06 November, 2011

Multiple 28 MHz propagation paths and excellent conditions

Final 'F' in UA3MIF. Notice echoes of final dot
marked by arrows. Press image to enlarge.
There were excellent conditions during this weekend's Ukrainian contest. I was active on 10 m and noticed several reverberant signals coming from Russia and Kazakhstan around 11-12 UTC on 6. Nov.

Here is an example from UA3MIF (28 MHz, 11.30 UTC 6. Nov 2011, press link to hear audio) as received on my vertical end-fed dipole (omnidirectional) for 10 m and the K3.  See the picture for the final 'F' in his call sign and what seems to be multiple echoes. The final dot starts at 3.247 sec and multiples seem to occur at 3.322 and 3.373 seconds, i.e. after 75 and 126 ms.

Although 126 ms is almost 138 ms, the round-the-world travel time, I could need some help to interpret these delays based on the locations of the transmitter relative to me near Oslo, Norway. It was easier for a similar reverberant signal from JA3YBK some years ago.


  1. Hello Sverre,

    I saw your interesting entry on the received signal of UA3MIF.

    According Wiki, the meter was originally defined as 1/10,000,000 of the distance from the equator to the North Pole through Paris, France. So the distance around the world is 4 * 10000 = 40000 km.
    The speed of light c= 300000 km/s So the time for a signal to travel around the world will be t = s/c
    t = 40,000,000 / 300,000,000 = 133 ms (all in meters)

    The distance between you and Vladimir is about 1600 km. JO59 --> KO98 To find the distance, I use: http://f6fvy.free.fr/qthLocator/fullScreen.php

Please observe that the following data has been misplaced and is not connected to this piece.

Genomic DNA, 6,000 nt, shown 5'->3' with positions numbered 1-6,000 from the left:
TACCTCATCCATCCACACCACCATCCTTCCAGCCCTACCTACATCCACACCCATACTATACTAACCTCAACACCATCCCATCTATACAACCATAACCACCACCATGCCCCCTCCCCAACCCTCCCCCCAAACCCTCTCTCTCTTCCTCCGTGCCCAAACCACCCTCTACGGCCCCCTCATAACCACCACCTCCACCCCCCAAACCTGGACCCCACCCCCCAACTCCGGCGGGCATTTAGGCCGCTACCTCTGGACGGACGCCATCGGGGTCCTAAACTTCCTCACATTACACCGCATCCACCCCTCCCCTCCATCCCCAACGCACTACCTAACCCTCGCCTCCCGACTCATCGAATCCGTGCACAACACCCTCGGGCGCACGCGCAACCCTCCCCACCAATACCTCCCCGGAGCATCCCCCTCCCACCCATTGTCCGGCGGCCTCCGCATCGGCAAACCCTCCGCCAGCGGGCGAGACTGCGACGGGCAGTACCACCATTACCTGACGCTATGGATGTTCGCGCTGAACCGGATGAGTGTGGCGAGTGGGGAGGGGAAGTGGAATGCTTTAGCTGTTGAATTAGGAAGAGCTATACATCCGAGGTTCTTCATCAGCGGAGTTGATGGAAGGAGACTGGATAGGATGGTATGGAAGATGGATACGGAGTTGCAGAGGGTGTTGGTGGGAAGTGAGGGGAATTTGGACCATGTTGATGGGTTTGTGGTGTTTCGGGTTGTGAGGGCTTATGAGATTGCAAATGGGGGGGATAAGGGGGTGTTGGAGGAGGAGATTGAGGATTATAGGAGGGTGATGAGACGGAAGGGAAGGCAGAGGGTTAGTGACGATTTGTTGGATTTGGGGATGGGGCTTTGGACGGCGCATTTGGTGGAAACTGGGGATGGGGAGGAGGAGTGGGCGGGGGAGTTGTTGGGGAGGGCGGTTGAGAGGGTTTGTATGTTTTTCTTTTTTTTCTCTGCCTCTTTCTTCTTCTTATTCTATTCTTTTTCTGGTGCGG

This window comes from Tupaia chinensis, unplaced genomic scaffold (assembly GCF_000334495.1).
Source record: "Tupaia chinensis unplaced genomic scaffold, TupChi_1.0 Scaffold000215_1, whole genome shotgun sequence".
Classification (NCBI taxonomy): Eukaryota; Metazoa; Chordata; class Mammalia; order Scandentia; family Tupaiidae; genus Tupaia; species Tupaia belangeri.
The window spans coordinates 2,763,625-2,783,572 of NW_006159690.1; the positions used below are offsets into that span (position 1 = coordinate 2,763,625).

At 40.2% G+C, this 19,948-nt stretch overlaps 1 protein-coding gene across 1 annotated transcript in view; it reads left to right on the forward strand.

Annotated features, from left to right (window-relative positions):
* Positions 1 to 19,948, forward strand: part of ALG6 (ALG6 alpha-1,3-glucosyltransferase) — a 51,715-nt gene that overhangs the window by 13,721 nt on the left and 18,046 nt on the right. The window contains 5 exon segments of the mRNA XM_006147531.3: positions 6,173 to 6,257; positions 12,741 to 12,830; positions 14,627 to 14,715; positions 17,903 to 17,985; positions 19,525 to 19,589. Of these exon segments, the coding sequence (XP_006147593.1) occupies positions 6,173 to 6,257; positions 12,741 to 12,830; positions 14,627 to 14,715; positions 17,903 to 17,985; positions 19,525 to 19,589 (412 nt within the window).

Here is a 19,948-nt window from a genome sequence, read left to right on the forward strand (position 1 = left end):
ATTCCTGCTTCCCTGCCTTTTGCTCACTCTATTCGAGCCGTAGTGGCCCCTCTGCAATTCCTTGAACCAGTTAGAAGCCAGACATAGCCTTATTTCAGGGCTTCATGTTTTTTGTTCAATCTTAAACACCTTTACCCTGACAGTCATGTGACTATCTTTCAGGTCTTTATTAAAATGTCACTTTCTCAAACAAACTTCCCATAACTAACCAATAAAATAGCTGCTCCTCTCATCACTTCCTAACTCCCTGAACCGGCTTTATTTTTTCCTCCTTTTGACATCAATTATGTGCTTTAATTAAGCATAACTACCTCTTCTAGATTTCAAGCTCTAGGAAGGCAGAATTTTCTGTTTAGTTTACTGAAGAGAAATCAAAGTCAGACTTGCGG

The signal needs 1,600,000 / 300,000,000 = 5.3 ms to travel this distance. 1,600,000 meters divide by 300,000,000 meters per second (the speed of light)

    The signal travels to you in 5.3 ms, but also travels the other way around the world to reach your antenne from the other side.

    The first signal will reach you in 5.3 ms and the other signal will reach you after 133 ms. The time difference between the signals is 133 - 5 = 126 ms This is what you have seen. hi

    Thank you for the entry. 73, Bert

  2. Hi Bert,

    Thanks for your comment. Yes you are right, this is the propagation the other way around. It really tells us that 10 m was booming. But what is the second signal, the one coming after 75 ms? In the case of the JA3YBK signal in 2003 (link at the end of the main article) I was able to understand both echoes, but that is not so straightforward here it seems.